Thursday, August 20, 2009
The Little Engine that Could by Watty Piper
This 1950s classic is seen throughout the world as a truly American tale. A struggle over adversity and a triumph for the little engine who wants to be helpful and try her best. But let's not forget those big unhelpful engines who think they're too important, too exclusive or just too weak. They don't disappear just because the little blue engine makes it to the top of the mountain. I'm sure many hours have been spent discussing the political ramifications of this book, but this is not the place to do it. I read from a version with the original text and modern illustrations by Loren Long, but I edit as I read. The idea of giving a child a "jack knife" now seems too odd to read aloud. I also edit the mean-spiritedness of the unhelpful trains, although mostly because my audience is normally 3 years and under and expecting them to sit still for the full length of the original text is a little unreasonable.
Chugga Chugga Choo Choo by Kevin Lewis
This train is a toy, but it still has a very busy day loading toy freight and crossing fish tank river. The primary coloured illustrations give you a real sense of a toy's eye view and the creative use of props to make landscape is refreshing. One of the best things about this book though is the lovely change of pace at the end of the book as the train gets more tired and eventually goes to sleep. It makes it a perfect bedtime story.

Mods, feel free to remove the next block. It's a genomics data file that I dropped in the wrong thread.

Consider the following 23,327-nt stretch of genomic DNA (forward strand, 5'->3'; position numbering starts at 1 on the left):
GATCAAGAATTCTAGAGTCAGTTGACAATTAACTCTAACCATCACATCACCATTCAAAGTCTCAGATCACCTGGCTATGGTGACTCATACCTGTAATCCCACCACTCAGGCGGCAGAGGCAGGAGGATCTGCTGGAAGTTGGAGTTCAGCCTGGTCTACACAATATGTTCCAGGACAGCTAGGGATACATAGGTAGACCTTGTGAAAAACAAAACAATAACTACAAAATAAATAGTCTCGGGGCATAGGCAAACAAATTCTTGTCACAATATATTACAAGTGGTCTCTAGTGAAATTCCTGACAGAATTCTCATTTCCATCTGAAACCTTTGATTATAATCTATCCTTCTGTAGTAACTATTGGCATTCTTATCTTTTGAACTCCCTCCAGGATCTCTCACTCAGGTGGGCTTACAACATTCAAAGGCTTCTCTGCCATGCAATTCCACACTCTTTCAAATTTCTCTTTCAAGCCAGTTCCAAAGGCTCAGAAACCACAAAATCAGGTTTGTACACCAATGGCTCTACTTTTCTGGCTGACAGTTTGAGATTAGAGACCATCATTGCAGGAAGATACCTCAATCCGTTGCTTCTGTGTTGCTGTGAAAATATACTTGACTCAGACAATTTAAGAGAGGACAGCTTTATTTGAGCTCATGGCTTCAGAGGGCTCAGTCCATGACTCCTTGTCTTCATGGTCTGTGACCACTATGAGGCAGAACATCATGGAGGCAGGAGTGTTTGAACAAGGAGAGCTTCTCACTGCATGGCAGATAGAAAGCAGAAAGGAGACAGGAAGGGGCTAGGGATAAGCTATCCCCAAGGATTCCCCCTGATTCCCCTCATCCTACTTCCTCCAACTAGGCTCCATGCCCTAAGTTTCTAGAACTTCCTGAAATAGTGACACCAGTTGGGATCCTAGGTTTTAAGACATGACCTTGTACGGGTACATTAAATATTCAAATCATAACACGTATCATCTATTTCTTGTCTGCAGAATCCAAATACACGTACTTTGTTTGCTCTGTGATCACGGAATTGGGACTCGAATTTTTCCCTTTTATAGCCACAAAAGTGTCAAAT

Bebop Express by H. L. Panahi, Steve Johnson, and Lou Fancher
This is a new discovery for me and an instant hit in our house. The train runs from New York to New Orleans, picking up jazz musicians along the way. The text is full of tongue twisting scat style rhymes and the illustrations are collage using real photographs of real people. So much more than a train book, this is a history of jazz; an introduction to stand up bass, saxophone, drums and voice and a proud fanfare for the "American jazz symphony".
A Train Goes Clickety-Clack by Jonathan London and Denis Roche
A more conventional book which lists different types of train as cartoon family rides the rails.
Freight Train by Donald Crews
This board book is incredibly simple and massively effective. Each type of train car is a different colour and they all run together as the train picks up speed and finally disappears off the last page.
I'll be singing The Runaway Train, Train is a Comin' and This Train is Going to Grandma's.